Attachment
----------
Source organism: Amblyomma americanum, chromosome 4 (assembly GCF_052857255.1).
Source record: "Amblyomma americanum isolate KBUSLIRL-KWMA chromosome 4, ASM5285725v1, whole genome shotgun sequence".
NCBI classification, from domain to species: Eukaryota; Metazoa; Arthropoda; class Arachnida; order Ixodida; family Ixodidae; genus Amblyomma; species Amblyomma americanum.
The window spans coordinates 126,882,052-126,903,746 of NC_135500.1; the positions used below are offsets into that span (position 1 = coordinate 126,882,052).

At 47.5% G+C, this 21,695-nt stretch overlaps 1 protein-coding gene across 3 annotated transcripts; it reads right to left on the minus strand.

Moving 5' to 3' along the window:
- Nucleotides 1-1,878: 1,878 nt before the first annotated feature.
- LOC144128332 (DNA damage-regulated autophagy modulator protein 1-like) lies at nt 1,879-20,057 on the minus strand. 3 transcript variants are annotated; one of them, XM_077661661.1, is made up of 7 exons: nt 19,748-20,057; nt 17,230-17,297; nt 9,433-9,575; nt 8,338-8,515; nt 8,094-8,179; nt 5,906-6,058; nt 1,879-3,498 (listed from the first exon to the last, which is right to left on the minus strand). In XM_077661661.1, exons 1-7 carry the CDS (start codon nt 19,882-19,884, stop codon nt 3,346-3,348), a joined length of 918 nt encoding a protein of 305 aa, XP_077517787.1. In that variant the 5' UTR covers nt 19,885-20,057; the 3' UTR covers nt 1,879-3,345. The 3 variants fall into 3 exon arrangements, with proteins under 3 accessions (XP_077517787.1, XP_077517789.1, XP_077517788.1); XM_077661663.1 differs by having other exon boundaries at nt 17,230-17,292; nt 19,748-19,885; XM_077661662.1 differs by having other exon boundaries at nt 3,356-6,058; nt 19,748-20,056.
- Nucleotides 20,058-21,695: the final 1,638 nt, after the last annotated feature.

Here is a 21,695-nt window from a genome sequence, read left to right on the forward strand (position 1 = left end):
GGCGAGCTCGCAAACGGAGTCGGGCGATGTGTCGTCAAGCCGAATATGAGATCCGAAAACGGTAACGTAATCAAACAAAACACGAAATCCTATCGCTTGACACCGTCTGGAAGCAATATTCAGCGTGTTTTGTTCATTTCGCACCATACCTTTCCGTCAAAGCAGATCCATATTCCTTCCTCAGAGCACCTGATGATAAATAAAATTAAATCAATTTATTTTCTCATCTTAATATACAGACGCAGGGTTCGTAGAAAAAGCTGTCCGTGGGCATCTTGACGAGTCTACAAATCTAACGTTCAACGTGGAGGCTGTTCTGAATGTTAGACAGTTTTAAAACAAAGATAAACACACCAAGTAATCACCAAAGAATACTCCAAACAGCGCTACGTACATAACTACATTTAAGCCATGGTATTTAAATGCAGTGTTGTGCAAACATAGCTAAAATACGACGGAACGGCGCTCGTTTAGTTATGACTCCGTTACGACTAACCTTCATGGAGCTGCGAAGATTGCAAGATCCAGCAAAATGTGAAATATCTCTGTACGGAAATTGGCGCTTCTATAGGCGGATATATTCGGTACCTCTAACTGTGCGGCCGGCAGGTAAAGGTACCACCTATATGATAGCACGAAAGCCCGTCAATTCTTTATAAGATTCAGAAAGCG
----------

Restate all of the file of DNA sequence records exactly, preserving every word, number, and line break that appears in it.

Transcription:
Source organism: Amblyomma americanum, chromosome 4 (assembly GCF_052857255.1).
Source record: "Amblyomma americanum isolate KBUSLIRL-KWMA chromosome 4, ASM5285725v1, whole genome shotgun sequence".
NCBI classification, from domain to species: Eukaryota; Metazoa; Arthropoda; class Arachnida; order Ixodida; family Ixodidae; genus Amblyomma; species Amblyomma americanum.
The window spans coordinates 126,882,052-126,903,746 of NC_135500.1; the positions used below are offsets into that span (position 1 = coordinate 126,882,052).

At 47.5% G+C, this 21,695-nt stretch overlaps 1 protein-coding gene across 3 annotated transcripts; it reads right to left on the minus strand.

Moving 5' to 3' along the window:
- Nucleotides 1-1,878: 1,878 nt before the first annotated feature.
- LOC144128332 (DNA damage-regulated autophagy modulator protein 1-like) lies at nt 1,879-20,057 on the minus strand. 3 transcript variants are annotated; one of them, XM_077661661.1, is made up of 7 exons: nt 19,748-20,057; nt 17,230-17,297; nt 9,433-9,575; nt 8,338-8,515; nt 8,094-8,179; nt 5,906-6,058; nt 1,879-3,498 (listed from the first exon to the last, which is right to left on the minus strand). In XM_077661661.1, exons 1-7 carry the CDS (start codon nt 19,882-19,884, stop codon nt 3,346-3,348), a joined length of 918 nt encoding a protein of 305 aa, XP_077517787.1. In that variant the 5' UTR covers nt 19,885-20,057; the 3' UTR covers nt 1,879-3,345. The 3 variants fall into 3 exon arrangements, with proteins under 3 accessions (XP_077517787.1, XP_077517789.1, XP_077517788.1); XM_077661663.1 differs by having other exon boundaries at nt 17,230-17,292; nt 19,748-19,885; XM_077661662.1 differs by having other exon boundaries at nt 3,356-6,058; nt 19,748-20,056.
- Nucleotides 20,058-21,695: the final 1,638 nt, after the last annotated feature.

Here is a 21,695-nt window from a genome sequence, read left to right on the forward strand (position 1 = left end):
GGCGAGCTCGCAAACGGAGTCGGGCGATGTGTCGTCAAGCCGAATATGAGATCCGAAAACGGTAACGTAATCAAACAAAACACGAAATCCTATCGCTTGACACCGTCTGGAAGCAATATTCAGCGTGTTTTGTTCATTTCGCACCATACCTTTCCGTCAAAGCAGATCCATATTCCTTCCTCAGAGCACCTGATGATAAATAAAATTAAATCAATTTATTTTCTCATCTTAATATACAGACGCAGGGTTCGTAGAAAAAGCTGTCCGTGGGCATCTTGACGAGTCTACAAATCTAACGTTCAACGTGGAGGCTGTTCTGAATGTTAGACAGTTTTAAAACAAAGATAAACACACCAAGTAATCACCAAAGAATACTCCAAACAGCGCTACGTACATAACTACATTTAAGCCATGGTATTTAAATGCAGTGTTGTGCAAACATAGCTAAAATACGACGGAACGGCGCTCGTTTAGTTATGACTCCGTTACGACTAACCTTCATGGAGCTGCGAAGATTGCAAGATCCAGCAAAATGTGAAATATCTCTGTACGGAAATTGGCGCTTCTATAGGCGGATATATTCGGTACCTCTAACTGTGCGGCCGGCAGGTAAAGGTACCACCTATATGATAGCACGAAAGCCCGTCAATTCTTTATAAGATTCAGAAAGCG